There are two main reasons why people go to San Ponzo Semola, in the Staffora valley, on Sunday mornings. The more popular is the pilgrimage to San Ponzo’s cave. The other one is Maria and Davide’s vegan inn. To get to the cave you must cross a tangle of stone houses and then walk three kilometres uphill through the green wood. To get to the inn you have to cross the threshold of a pale grey gate. In June, the dazzling light hampers the vision: the gravel yard is a diaphanous fire where one can slowly recognize the features of a courtyard marked by a unique grace. Interior-exterior. Scent of mint and curry plant, buzzing bees. Humanity.
Maria and Davide are somehow foreigners too. Former artist assistant and taxi driver respectively, they used to leave Milan in the direction of this hamlet to get their weekly supply of locally grown vegetables and fruits. They moved to this farmhouse and barn conversion dating back to the beginning of the Twentieth Century only seven years ago. Their life project pays tribute to Erica Joy Mannucci’s famous essay “La cena di Pitagora, Storia del vegetarianismo dall’antica Grecia a Internet” (“Pythagoras’s dinner. The history of vegetarianism from ancient Greece to the Internet”, published by Carrocci Editore). The idea is simple: to offer every weekend ‘kind menus’ – i.e. vegan menus- designed using seasonal products on the very day they are gathered. Maria brought some recipes with her from Milan, where she was already studying and practicing vegetarian cuisine, but the rest is the outcome of incessant experiments and daily hard work. Meals are served in the inner room or in the garden, as a family would do, to make everybody participate in the same rite. Dishes are prepared without resorting to the animal world. They can therefore teach a lot about vegetables and plants. La Cena di Pitagora is exactly what an ‘inn’ should be: a mix of ancient and new stories, a meeting place and a crossing point. Possibilities. This is a domestic as well as ‘public’ place whose courtyard can host cultural events or small parties, while the so-called Elm room is the perfect location for yoga classes. La Cena di Pitagora is an example of perseverance, dignity and creativity. However, it also represents a recurring question, a necessary and urgent impulse to examine our lifestyle, that is our ‘kindness’. “The bedrooms were added at a later stage,” Maria and Davide tell us in a warm afternoon, after the last guests have left. Some of them were headed home, others were taking San Ponzo’s way.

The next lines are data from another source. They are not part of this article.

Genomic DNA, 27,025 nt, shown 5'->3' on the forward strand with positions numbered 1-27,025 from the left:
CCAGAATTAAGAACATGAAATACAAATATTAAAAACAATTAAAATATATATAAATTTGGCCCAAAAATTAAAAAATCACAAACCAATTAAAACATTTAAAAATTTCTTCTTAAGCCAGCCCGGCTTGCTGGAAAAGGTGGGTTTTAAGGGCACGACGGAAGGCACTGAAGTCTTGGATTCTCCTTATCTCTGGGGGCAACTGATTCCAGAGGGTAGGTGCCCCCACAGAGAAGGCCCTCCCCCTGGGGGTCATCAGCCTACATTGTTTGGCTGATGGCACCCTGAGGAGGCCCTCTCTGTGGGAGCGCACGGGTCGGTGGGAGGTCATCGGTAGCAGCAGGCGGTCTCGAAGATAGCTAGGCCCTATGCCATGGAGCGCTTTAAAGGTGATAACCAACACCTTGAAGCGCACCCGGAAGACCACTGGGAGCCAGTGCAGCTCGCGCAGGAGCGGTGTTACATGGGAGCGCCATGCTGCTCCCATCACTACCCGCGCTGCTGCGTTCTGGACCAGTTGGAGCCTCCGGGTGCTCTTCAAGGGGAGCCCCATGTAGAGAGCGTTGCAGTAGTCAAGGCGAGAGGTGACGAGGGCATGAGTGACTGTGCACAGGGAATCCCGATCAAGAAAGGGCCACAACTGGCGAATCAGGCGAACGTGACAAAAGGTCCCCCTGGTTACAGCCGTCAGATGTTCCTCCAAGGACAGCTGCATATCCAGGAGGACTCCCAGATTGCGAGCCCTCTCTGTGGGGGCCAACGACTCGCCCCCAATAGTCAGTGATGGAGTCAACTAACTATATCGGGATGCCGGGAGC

The cave became a place of pilgrimage after his remains were found here. Ponzo, son of a Roman Senator, converted to Christianity in the third century A.D. and spent his rough life wandering around to preach his faith. He also ended up in the Staffora valley, where he lived in the uplands as a hermit, eating only wild herbs and eggs.
Words by Meraviglia Paper, pictures Consiglio Manni.